Four spontaneous reports of possible tardive dyskinesia were submitted during the study (0.4%); all the patients involved were receiving aripiprazole adjunctive to escitalopram. Interventions to manage tardive dyskinesia included dose reduction (n = 2) and drug discontinuation (n = 2). In all four cases, highest AIMS total scores were ≤4, and the symptoms completely resolved within 45 days of discontinuing adjunctive aripiprazole treatment.
At week 26/32 (n = 491), the mean change in body weight from baseline (observed case) was 3.6 kg (placebo rollover/de novo patients, 3.4 kg; aripiprazole rollover patients, 4.3 kg). For the patients who completed 52/58 weeks of open-label adjunctive treatment (n = 303), the mean change in body weight over time showed that most weight gain occurred in the first 26–32 weeks on treatment. At week 26/32, the mean change in body weight was 4.0 kg, and at week 52/58 was 4.4 kg (placebo rollover/de novo patients, 3.9 kg at week 26, and 4.3 kg at week 52; aripiprazole rollover patients, 4.4 kg at week 32 and 4.9 kg at week 58). Mean change in body weight for aripiprazole rollover patients completing the study at week 6 was 1.8 kg. For aripiprazole rollover patients who had clinically significant weight gain (≥7%) at week 6, the mean change in body weight from baseline (observed case) was 8.7 kg at week 32 and 8.5 kg at week 58 (both n = 7). In aripiprazole rollover patients without clinically significant weight gain at week 6, mean change in body weight from baseline (observed case) was 4.0 kg (n = 106) and 4.5 kg (n = 64) at weeks 32 and 58, respectively.
Clinically significant weight gain (≥7%) occurred in 28.0% of patients (based on a last observation carried forward analysis) and 36.6% of subjects who completed the study (observed case analysis).
shows the mean change in fasting metabolic parameters from adjunctive aripiprazole baseline, by treatment period, for patients who continued to receive treatment (observed case analysis). National Cholesterol Education Program (NCEP)-defined cut-offs (see ) show that, on average, LDL, HDL, and glucose levels remained within normal limits. Baseline levels of cholesterol were higher, but tended to decrease over the 52-week exposure to aripiprazole. Baseline triglyceride levels were also above the normal 150 mg/dL criterion and remained above baseline throughout the course of aripiprazole treatment. Overall, there were no clinically important findings in the mean changes from baseline in fasting cholesterol, HDL, LDL, triglycerides, or glucose. For adjunctive aripiprazole exposure >46 weeks, the median change (range) in fasting metabolic parameters from adjunctive aripiprazole baseline were as follows: fasting cholesterol (n = 264), −4.0 (−154.0 to 90.0) mg/dL; fasting HDL (n = 264), −5.0 (−85.0 to 24.0) mg/dL; fasting LDL (n = 264), 1.0 (−117.0 to 94.0) mg/dL; fasting triglycerides (n = 264), 8.0 (−385.0 to 354.0) mg/dL, and fasting glucose (n = 262), 2.5 (−128.0 to 151.0) mg/dL.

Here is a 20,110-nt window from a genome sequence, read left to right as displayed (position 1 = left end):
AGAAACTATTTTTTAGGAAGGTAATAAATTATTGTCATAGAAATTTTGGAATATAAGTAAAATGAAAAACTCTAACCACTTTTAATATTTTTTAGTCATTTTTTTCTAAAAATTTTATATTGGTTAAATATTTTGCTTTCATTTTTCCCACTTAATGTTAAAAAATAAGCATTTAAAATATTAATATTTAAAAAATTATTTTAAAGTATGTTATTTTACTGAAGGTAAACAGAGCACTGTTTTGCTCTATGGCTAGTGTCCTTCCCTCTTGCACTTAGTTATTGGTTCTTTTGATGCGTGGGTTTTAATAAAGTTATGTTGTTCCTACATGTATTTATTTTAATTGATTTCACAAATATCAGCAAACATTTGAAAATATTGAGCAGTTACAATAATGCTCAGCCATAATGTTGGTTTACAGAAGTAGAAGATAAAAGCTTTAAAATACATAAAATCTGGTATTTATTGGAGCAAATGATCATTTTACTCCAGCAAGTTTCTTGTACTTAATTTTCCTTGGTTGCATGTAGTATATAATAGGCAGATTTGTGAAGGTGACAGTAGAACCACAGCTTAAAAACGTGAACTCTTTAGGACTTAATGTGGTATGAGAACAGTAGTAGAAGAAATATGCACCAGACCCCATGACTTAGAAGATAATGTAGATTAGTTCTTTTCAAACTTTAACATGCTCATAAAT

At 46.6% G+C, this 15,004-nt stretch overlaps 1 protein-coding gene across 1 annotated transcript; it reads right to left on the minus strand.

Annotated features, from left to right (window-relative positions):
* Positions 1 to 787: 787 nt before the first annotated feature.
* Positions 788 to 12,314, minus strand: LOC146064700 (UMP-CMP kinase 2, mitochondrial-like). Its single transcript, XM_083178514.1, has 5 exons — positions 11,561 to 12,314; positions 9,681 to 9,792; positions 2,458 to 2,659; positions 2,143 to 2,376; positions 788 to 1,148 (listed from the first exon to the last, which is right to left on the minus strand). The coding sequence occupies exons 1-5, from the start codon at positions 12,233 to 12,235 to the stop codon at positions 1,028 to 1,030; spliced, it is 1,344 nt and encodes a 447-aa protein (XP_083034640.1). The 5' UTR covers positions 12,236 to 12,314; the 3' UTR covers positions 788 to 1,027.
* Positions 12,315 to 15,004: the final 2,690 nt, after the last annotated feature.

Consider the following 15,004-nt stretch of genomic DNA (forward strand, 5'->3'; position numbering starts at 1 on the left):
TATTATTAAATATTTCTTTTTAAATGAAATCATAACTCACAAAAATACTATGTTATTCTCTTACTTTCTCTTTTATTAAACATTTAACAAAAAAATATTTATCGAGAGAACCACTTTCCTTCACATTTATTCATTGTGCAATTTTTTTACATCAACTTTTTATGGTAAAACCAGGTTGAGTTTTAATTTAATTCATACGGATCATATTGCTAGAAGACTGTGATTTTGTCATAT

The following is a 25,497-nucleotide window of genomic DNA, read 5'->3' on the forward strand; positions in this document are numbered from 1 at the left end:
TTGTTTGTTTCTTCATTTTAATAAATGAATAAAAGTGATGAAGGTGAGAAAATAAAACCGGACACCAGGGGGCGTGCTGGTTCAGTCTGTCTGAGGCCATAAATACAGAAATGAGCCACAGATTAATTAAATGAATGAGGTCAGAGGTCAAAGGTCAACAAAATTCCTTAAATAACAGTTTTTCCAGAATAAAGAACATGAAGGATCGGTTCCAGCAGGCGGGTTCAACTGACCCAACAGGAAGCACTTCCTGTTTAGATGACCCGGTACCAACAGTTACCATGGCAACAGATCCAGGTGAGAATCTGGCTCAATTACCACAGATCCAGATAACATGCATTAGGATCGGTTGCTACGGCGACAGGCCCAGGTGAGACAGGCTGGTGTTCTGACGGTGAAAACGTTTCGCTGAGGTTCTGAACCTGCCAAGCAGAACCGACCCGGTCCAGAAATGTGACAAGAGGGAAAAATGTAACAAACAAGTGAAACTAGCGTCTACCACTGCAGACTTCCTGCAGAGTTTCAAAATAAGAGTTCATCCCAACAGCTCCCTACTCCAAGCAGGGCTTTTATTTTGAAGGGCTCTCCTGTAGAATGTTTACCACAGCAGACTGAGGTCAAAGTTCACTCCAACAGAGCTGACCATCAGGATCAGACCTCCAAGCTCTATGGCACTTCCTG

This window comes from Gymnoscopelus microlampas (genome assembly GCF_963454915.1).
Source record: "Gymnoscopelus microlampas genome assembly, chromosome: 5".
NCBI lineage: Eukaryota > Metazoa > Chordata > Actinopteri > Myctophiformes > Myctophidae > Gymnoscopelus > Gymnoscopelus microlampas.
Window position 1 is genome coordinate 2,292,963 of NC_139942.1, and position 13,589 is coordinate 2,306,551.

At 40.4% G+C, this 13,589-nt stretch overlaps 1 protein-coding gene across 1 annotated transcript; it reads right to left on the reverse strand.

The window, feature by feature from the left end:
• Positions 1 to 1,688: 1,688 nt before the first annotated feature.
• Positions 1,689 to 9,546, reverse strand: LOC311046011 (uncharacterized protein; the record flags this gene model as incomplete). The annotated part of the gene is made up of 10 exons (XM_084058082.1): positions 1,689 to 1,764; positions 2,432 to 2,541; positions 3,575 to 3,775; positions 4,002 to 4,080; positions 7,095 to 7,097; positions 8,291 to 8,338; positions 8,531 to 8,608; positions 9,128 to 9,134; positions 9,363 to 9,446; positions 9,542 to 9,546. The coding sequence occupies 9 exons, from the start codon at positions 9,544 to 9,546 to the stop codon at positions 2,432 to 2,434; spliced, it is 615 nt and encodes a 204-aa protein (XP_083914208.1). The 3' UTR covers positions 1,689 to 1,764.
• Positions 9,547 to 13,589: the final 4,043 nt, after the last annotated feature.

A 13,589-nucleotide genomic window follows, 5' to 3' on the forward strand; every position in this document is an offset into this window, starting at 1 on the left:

Time-course of fasting metabolic mean changes from baseline (observed case analysis).
The incidence of treatment-emergent potentially clinically relevant abnormalities in fasting total cholesterol levels (≥240 mg/dL) was 11.9% (n = 33/277) with adjunctive aripiprazole and 13.6% (n = 38/280) with adjunctive placebo during placebo-controlled trials and was 19.4% (n = 135/697) for a pooled population of patients treated with aripiprazole in both the short-term studies and this long-term trial. The incidence of treatment-emergent potentially clinically relevant abnormalities in fasting glucose levels (≥126 mg/dL) was 2.2% (n = 8/358) with adjunctive aripiprazole and 2.8% (n = 10/362) with adjunctive placebo during placebo-controlled trials, and was 4.9% (n = 44/906) for the pooled total population from short-term and long-term studies.
Vital signs and laboratory findings
The incidence of potentially clinically relevant vital sign and electrocardiographic abnormalities, as well as serum chemistry, hematology, and electrolyte measurements, was low. The exception to this was the incidence of potentially clinically relevant prolactin elevations at at least one blood draw (13.7%). For a number of these patients, there were relevant prolactin elevations at study baseline and aripiprazole treatment was associated with decreased prolactin levels. At week 52 (last observation carried forward), patients showed a mean decrease of 0.5 ng/dL in serum prolactin levels from baseline (12.9 ng/dL).
Mean CGI-S scores over the course of treatment showed sustained improvement in clinical symptoms, regardless of treatment during the double-blind study (). At baseline, 33 patients (10.4%) had a CGI-S score of 1 or 2, indicating “normal” or “borderline ill” at adjunctive aripiprazole baseline, whereas at the end of open-label treatment (week 52/58) 221 patients (69.7%) had a CGI-S score of 1 or 2.
Mean CGI-S scores by treatment week.